Medical bills are behind more than 60 percent of U.S. personal bankruptcies, U.S. researchers reported today. More than 75 percent of these bankrupt families had health insurance but still were overwhelmed by their medical debts, the team at Harvard Law School, Harvard Medical School and Ohio University reported in the American Journal of Medicine.
“Unless you’re Warren Buffett, your family is just one serious illness away from bankruptcy,” Harvard’s Dr. David Himmelstein, an advocate for a single-payer health insurance program for the United States, said in a statement.
“For middle-class Americans, health insurance offers little protection,” he added.
The researchers and some consumer advocates said the study showed the proposals under the most serious consideration are unlikely to help many Americans. They are pressing for a so-called single payer plan, in which one agency, usually the government, coordinates health coverage.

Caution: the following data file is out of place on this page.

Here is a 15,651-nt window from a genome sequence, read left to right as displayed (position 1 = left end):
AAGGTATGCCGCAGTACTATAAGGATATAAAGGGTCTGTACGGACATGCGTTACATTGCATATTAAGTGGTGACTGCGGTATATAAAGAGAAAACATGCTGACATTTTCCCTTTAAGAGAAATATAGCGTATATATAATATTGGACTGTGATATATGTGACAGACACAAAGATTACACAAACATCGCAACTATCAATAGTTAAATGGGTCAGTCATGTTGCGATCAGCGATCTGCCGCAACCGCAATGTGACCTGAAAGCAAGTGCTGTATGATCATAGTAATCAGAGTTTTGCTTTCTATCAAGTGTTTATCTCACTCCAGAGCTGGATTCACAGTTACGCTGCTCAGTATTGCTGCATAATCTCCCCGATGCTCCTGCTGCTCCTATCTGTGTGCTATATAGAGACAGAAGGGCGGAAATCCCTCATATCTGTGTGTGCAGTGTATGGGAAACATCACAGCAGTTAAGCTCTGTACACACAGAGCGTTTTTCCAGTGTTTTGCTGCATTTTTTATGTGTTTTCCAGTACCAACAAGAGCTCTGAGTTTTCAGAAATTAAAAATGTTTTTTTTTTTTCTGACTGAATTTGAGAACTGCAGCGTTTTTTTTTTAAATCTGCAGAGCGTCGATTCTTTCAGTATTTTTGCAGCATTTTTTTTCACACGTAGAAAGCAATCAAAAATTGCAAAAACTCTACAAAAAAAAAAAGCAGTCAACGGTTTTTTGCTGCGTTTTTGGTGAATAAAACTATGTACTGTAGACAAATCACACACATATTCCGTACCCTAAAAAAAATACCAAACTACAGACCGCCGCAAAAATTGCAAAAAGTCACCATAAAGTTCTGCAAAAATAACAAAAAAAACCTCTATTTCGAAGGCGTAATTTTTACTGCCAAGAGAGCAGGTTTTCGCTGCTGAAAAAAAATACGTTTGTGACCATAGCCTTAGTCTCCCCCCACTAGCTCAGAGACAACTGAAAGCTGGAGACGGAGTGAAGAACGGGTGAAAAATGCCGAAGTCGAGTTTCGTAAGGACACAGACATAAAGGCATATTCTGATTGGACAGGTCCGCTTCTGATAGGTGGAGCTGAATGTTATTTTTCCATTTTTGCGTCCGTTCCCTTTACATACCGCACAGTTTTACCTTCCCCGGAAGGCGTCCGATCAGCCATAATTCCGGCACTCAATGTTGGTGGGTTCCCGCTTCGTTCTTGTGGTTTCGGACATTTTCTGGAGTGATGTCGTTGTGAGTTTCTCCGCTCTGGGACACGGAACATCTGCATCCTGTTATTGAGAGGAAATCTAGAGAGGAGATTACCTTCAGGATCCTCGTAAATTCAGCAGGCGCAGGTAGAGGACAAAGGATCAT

“Expanding private insurance and calling it health reform will fail to prevent financial catastrophe for hundreds of thousands of Americans every year,” Dr. Sidney Wolfe of the Health Research Group at Public Citizen said in a statement.
The researchers studied 2,134 random families who filed for bankruptcy between January and April in 2007, before the current recession began.
They used public bankruptcy court records and surveyed 1,032 people by telephone.
“Using a conservative definition, 62.1 percent of all bankruptcies in 2007 were medical; 92 percent of these medical debtors had medical debts over $5,000, or 10 percent of pretax family income,” the researchers wrote.
“Most medical debtors were well-educated, owned homes and had middle-class occupations.”
The researchers, funded by the Robert Wood Johnson Foundation, said the share of bankruptcies that could be blamed on medical problems rose by 50% from 2001 to 2007.